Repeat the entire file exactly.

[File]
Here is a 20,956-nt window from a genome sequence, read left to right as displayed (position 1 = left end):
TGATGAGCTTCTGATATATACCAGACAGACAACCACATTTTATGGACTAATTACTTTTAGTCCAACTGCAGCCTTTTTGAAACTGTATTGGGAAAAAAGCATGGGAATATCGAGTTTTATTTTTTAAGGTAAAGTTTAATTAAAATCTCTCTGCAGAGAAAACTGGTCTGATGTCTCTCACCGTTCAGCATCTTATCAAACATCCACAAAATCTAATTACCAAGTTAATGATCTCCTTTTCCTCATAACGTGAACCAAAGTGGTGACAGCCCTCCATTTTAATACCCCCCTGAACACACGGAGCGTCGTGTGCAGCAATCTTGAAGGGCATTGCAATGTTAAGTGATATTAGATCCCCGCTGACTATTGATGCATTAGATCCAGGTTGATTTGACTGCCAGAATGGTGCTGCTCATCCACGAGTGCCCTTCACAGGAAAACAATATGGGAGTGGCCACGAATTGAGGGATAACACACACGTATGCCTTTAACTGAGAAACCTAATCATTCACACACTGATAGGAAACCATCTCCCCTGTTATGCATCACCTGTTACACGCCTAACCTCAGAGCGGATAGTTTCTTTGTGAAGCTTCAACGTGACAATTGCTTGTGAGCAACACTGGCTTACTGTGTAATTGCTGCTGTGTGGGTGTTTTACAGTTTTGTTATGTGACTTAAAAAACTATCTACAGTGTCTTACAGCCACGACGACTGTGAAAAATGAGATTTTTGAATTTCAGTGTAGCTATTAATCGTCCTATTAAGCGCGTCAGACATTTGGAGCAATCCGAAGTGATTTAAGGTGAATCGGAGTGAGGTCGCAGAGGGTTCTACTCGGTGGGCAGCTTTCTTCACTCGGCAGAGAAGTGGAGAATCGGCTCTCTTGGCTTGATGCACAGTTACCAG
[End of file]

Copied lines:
Here is a 20,956-nt window from a genome sequence, read left to right as displayed (position 1 = left end):
TGATGAGCTTCTGATATATACCAGACAGACAACCACATTTTATGGACTAATTACTTTTAGTCCAACTGCAGCCTTTTTGAAACTGTATTGGGAAAAAAGCATGGGAATATCGAGTTTTATTTTTTAAGGTAAAGTTTAATTAAAATCTCTCTGCAGAGAAAACTGGTCTGATGTCTCTCACCGTTCAGCATCTTATCAAACATCCACAAAATCTAATTACCAAGTTAATGATCTCCTTTTCCTCATAACGTGAACCAAAGTGGTGACAGCCCTCCATTTTAATACCCCCCTGAACACACGGAGCGTCGTGTGCAGCAATCTTGAAGGGCATTGCAATGTTAAGTGATATTAGATCCCCGCTGACTATTGATGCATTAGATCCAGGTTGATTTGACTGCCAGAATGGTGCTGCTCATCCACGAGTGCCCTTCACAGGAAAACAATATGGGAGTGGCCACGAATTGAGGGATAACACACACGTATGCCTTTAACTGAGAAACCTAATCATTCACACACTGATAGGAAACCATCTCCCCTGTTATGCATCACCTGTTACACGCCTAACCTCAGAGCGGATAGTTTCTTTGTGAAGCTTCAACGTGACAATTGCTTGTGAGCAACACTGGCTTACTGTGTAATTGCTGCTGTGTGGGTGTTTTACAGTTTTGTTATGTGACTTAAAAAACTATCTACAGTGTCTTACAGCCACGACGACTGTGAAAAATGAGATTTTTGAATTTCAGTGTAGCTATTAATCGTCCTATTAAGCGCGTCAGACATTTGGAGCAATCCGAAGTGATTTAAGGTGAATCGGAGTGAGGTCGCAGAGGGTTCTACTCGGTGGGCAGCTTTCTTCACTCGGCAGAGAAGTGGAGAATCGGCTCTCTTGGCTTGATGCACAGTTACCAG